The Wait: SXSW Review

Icily beautiful story of loss-fueled floundering is long on mood and sense of place.

Chloe Sevigny and Jena Malone play sisters with very different means of coping with their mother's death.

AUSTIN — An art film whose seductive qualities don't entirely erase the suspicion that its weirder elements might be empty affectation, M. Blash's The Wait makes as much of its Pacific Northwest setting as of the supernatural themes that serve as its ambiguous starting point. Leads Chloe Sevigny and Jena Malone should draw attention to niche arthouse bookings, but Blash's quiet command of mood and mystique is an equal asset.

The two actresses play sisters whose mother has just died. While Angela (Malone) finishes dressing the body in anticipation of handing it over to morticians, Emma (Sevigny) answers a cryptic phone call in which a stranger, apparently a psychic, hints that her mother "will return." Taking this at face value in what we can only view as grief-fueled temporary insanity, Emma insists on keeping the corpse at home, even planning a party for the day Mom comes back to life.

Though she's aghast, Angela doesn't push the issue. In their dreamy, aimless state -- observing with fascination but no fear the wildfires raging in nearby mountains -- few characters here are prepared to push anything. Certainly not Ian (Devon Gearhart), Angela and Emma's younger brother, who leaves the house and drifts around this wooded community, hanging out at a friend's place and trailing a cute girl he sees at the pool.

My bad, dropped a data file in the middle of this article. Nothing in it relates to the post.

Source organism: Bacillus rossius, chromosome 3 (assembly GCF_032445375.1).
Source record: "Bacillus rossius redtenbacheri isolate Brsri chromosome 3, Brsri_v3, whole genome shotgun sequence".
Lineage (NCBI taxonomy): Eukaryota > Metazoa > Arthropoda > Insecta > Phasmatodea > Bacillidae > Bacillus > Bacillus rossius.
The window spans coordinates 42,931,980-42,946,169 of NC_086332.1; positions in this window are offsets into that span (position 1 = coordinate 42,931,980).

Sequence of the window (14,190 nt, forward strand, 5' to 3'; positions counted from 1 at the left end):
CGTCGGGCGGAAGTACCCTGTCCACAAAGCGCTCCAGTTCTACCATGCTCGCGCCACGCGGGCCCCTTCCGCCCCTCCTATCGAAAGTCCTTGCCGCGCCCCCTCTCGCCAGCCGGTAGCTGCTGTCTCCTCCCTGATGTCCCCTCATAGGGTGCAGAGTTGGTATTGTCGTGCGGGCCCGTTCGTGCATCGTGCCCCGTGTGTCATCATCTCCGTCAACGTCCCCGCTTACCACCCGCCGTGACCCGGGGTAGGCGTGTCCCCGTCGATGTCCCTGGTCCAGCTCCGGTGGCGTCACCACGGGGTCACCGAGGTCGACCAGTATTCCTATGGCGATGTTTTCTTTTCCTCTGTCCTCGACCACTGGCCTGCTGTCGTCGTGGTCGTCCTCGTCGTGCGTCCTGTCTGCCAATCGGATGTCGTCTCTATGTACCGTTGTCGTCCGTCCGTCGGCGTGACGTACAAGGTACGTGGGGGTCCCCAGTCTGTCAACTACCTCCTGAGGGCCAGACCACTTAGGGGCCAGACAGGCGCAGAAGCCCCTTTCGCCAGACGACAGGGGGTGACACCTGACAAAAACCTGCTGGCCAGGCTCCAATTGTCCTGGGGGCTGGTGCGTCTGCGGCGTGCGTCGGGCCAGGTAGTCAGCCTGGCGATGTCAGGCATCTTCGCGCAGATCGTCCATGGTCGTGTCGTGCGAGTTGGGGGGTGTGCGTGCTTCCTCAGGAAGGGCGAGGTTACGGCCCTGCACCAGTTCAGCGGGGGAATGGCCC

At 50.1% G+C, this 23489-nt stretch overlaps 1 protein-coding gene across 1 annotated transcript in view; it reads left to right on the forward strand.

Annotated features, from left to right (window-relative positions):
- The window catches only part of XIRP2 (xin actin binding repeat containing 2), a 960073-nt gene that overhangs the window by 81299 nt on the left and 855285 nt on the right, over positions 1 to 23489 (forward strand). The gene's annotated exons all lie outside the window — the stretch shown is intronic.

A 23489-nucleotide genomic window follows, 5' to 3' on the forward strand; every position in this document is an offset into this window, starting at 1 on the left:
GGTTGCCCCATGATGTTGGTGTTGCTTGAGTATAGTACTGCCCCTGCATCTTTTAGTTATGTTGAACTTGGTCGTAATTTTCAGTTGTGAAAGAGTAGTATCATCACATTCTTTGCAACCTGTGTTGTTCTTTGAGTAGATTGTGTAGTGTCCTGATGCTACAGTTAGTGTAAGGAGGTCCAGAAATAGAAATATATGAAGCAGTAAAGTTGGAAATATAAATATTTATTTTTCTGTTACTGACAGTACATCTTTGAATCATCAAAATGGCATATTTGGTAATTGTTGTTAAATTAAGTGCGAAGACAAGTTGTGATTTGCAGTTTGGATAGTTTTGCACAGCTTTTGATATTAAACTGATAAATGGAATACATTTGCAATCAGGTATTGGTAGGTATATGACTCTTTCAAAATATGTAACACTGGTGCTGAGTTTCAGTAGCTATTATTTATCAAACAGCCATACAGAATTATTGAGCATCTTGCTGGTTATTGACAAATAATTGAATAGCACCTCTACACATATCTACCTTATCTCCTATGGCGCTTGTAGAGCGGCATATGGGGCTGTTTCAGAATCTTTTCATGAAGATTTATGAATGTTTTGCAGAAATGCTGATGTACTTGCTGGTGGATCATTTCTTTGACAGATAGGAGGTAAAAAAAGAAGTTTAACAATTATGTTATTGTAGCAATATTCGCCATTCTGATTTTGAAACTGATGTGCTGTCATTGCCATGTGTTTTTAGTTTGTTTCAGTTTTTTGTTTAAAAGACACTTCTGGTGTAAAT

Young men are watchers here -- both Ian and neighbor Ben (Luke Grimes) have a habit of standing at uncomfortable distances and observing others, interacting with them only when ready. One suspects Blash identifies with them: His compositions are considered and elegant, making particularly good use of Central Oregon landscape and the angular, modern wooden homes poised among its trees. The film is beautiful in a distant, chilly way, though the shallowness of blacks in Kasper Tuxen's photography (a hazy look evoking the smoke of long-burning wildfires) can be distracting.

Owen Pallett's score presents similar issues -- the swoop and repetition of its oscillating electronics is pleasing and perfectly aligned with the film's mood, but sometimes calls attention to itself.

Angela, introduced as the sane sister, is nevertheless suffering from a year-old but humiliating breakup. Meeting handsome, sensitive Ben should be unambiguously good news, but by their second or third encounter it seems to be pushing some of the same buttons the stranger's call pushed for Emma. Blash sends her into a manic rant that can only partly be blamed on alcohol near the story's end, behavior that isn't as psychologically credible as it is convenient for narrative symmetry. Then he doubles down in the film's final seconds, with a rapid-fire montage that seems to unravel the script's uneasy but believable resolution. It's the kind of capper that art-damaged experimentalists may love, but most others will see as a gratuitous attempt to stoke post-movie "what the --" conversation.

Production Company: Visit Films
Cast: Jena Malone, Chloë Sevigny, Luke Grimes, Josh Hamilton, Devon Gearhart, Lana Green, Michael O'Keefe
Director-Screenwriter: M. Blash
Producers: Ryan Crisman, Neil Kopp, Riel Roch Decter, David Guy Levy
Director of photography: Kasper Tuxen
Production designer: Ryan Smith
Music: Owen Pallett
Costume designer: Heidi Bivens
Editors: Justin Kelly, Jessica Brunetto
Sales: Visit Films
No rating, 96 minutes